Citation: Endocrine-Related Cancer 23, 5; 10.1530/ERC-16-0013

Among 12 heterozygous NG2-Cre:pRbflox/+ mice maintained for up to 537days, only one mouse developed a pituitary tumor. This 537-day-old female had a Pit1-lineage tumor that expressed PRL, αSU, and TSH.

Pit1-lineage tumors in NG2-Cre:pRbflox/flox mice do not cause hormone excess

As most of the pituitary tumors from the knockout mice developed hormone-producing tumors of Pit1 lineage, we examined their functionality in vivo. The NG2-Cre:pRbflox/flox mice did not exhibit an increase in body size or an acromegalic appearance. Moreover, serum IGF-1 levels were not higher in transgenic mice than in age-matched control littermates (Fig. 3A). Serum PRL ranged from 3 to 129.39ng/mL (average 34ng/mL), whereas it ranged from 2.9 to 24.95ng/mL in wild-type animals; the elevated levels may be attributed to tumor production but can also be explained by stalk section effect. We could not measure TSH levels in the circulation. By the end point, NG2-Cre:pRbflox/flox mice were thinner and weaker due to reduced food intake and had lower serum IGF-1 levels compared with their age-matched control littermates (Fig. 3A).

Figure 3
Figure 3

Pit1-lineage tumors in NG2-Cre:pRbflox/flox mice do not cause hormone excess. IGF-1 levels were not different in control and NG2-Cre:pRbflox/flox mice at 6 or 8 months; by the end point when the animals had large tumors, the NG2-Cre:pRbflox/flox mice had lower IGF-1 levels associated with tumor-associated wasting.

Citation: Endocrine-Related Cancer 23, 5; 10.1530/ERC-16-0013

NG expression in the pituitary gland and pituitary tumors

NG2 has been reported to be expressed on the surface of a variety of cell types, including oligodendrocyte progenitor cells, chondroblasts, myoblasts, and pericytes, as well as in cancers such as glioblastoma and melanoma. However, its expression in the pituitary gland has not been reported. Given the development of tumors in the NG2-Cre:pRbflox/flox mice, we first investigated NG2 expression in the mouse pituitary gland by immunohistochemistry. NG2 immunoreactivity was identified in the anterior and posterior lobes of the gland but not in the intermediate lobe (Fig. 4A). NG2 immunoreactivity was strongest in the sustentacular folliculostellate cells, but was also seen weakly and focally in adenohypophysial cells (Fig. 4A). Using immunofluorescence, NG2 immunoreactivity was colocalized in cells expressing nuclear Pit1 and in the various Pit1-lineage cells, including GH-producing somatotrophs, PRL-producing lactotrophs, and TSH-producing thyrotrophs (Fig. 4B). By contrast, NG2 did not colocalize with gonadotropins or with ACTH immunoreactivity; undetectable expression in corticotrophs explains the lack of expression in the intermediate lobe, which is exclusively composed of corticotrophs in the mouse.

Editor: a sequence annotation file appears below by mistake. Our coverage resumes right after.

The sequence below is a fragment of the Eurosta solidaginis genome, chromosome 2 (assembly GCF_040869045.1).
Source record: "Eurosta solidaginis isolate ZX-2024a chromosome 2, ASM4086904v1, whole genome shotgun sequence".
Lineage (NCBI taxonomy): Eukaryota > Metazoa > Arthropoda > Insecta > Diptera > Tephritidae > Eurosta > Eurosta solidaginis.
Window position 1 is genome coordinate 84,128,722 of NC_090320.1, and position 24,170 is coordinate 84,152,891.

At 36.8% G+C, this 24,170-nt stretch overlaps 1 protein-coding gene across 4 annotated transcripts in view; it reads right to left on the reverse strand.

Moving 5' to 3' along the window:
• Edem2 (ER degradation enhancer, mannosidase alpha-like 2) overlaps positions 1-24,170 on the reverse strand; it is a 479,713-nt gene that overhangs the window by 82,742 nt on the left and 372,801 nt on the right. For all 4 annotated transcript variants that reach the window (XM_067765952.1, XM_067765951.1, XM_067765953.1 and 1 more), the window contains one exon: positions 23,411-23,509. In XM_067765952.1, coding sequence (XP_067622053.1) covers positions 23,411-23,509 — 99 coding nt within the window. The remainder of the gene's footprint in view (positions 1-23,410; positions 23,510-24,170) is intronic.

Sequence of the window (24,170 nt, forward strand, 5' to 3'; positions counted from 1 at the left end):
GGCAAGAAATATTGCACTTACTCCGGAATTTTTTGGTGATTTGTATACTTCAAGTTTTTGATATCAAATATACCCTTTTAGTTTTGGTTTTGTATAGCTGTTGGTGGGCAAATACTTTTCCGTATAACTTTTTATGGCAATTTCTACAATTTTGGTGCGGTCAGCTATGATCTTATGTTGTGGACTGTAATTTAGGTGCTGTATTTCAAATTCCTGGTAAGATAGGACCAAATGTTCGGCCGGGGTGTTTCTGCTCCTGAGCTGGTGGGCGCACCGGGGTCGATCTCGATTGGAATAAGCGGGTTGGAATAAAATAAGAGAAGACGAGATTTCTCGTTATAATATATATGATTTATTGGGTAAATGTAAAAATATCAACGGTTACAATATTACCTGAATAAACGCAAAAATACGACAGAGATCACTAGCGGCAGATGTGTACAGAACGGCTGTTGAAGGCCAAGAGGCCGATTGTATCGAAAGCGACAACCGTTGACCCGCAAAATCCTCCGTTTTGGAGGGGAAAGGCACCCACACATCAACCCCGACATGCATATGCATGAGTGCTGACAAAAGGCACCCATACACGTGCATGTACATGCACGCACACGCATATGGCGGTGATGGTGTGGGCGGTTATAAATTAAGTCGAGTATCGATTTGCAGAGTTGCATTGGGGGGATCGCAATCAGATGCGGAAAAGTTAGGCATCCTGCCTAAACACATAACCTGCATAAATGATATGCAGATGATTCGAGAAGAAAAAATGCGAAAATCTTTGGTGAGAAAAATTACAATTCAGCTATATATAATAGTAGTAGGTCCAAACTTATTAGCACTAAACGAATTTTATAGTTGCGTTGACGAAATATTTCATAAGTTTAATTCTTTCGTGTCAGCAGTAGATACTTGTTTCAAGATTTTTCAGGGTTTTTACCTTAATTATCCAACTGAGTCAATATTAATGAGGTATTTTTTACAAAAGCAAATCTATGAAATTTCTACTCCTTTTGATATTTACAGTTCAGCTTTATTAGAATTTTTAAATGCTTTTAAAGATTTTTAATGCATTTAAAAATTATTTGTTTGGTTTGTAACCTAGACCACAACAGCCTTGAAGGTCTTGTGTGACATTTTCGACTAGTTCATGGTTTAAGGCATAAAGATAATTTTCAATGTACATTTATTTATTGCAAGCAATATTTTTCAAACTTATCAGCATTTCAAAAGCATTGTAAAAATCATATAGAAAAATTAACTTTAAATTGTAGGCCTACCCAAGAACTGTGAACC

Figure 4
Figure 4

NG2 expression in the pituitary gland and pituitary tumors. (A) Immunohistochemistry for NG2 in the normal mouse pituitary (top row left) reveals strong reactivity in the anterior lobe (pars distalis (PD)) and posterior lobe (pars nervosa (PN)) but not in the intermediate lobe (pars intermedia (PI)). In the anterior lobe, the immunoreactivity for NG2 is identified strongly in folliculostellate (FS) cells but also in adenohypophysial cells (inset). Two examples of pituitary tumors from NG2-Cre:pRbflox/flox mice stain for NG2 (top row, center and right). In the human adenohypophysis (bottom row), the normal gland exhibits diffuse positivity that is strongest in FS cells (left); corticotroph neoplasms were generally negative (center), whereas other tumor types exhibit variable positivity. (B) In normal mouse pituitary, immunofluorescence identifies NG2 immunoreactivity (red) that colocalizes with GH, PRL, and TSH (green), seen as yellow in the merged images. No colocalization was seen with FSH or ACTH. (C) RT-PCR shows NG2 and PGK1 expression in normal human pituitary (lanes 8 and 9) as well as pituitary tumors (lanes 1 and 4: gonadotroph; lanes 2 and 3: lactotroph; lane 5: silent corticotroph; lanes 6 and 7: somatotroph).

Citation: Endocrine-Related Cancer 23, 5; 10.1530/ERC-16-0013

Next we examined NG2 gene expression in human pituitaries. By RT-PCR, we identified NG2 expression in normal human pituitary glands as well as in various types of human pituitary adenohypophysial tumors (Fig. 4C). However, the expression of NG2 by RT-PCR in human pituitary tissues may be a reflection of the common presence of folliculostellate cells. Therefore, immunohistochemistry was performed. This confirmed staining in the majority of cells of the nontumorous adenohypophysis, most intensely in folliculostellate cells (Fig. 4A); of 85 adenohypophysial tumors and 1 somatotroph hyperplasia, all 10 corticotroph tumors were negative, and the strongest positivity was found in tumors of Pit1 lineage (8 of 10 somatotrophs, 2 of 3 mixed or mammosomatotrophs, 4 lactotrophs, 1 acidophil stem cell, 1 thyrotroph, and 2 plurihormonal Pit1-lineage tumors). There was also variable positivity in 32 gonadotrophs and 22 null cell tumors.

NG2 alters hormone production and adhesion but not cell cycle in adenohypophysial cells

Having identified the expression of NG2 in nontumorous and transformed adenohypophysial cells, we examined the functional role of NG2 using mammosomatotroph cells that are of Pit1 lineage and coexpress PRL and GH. As GH4 cells do not express endogenous NG2, we established GH4 cells stably expressing NG2. This NG2 expression increased pY-STAT3 levels associated with PRL induction and diminished GH expression (Fig. 5A). NG2 enhanced GH4 cell adhesion (Fig. 5B) but had no detectable impact on cell proliferation (data not shown).

Figure 5
Figure 5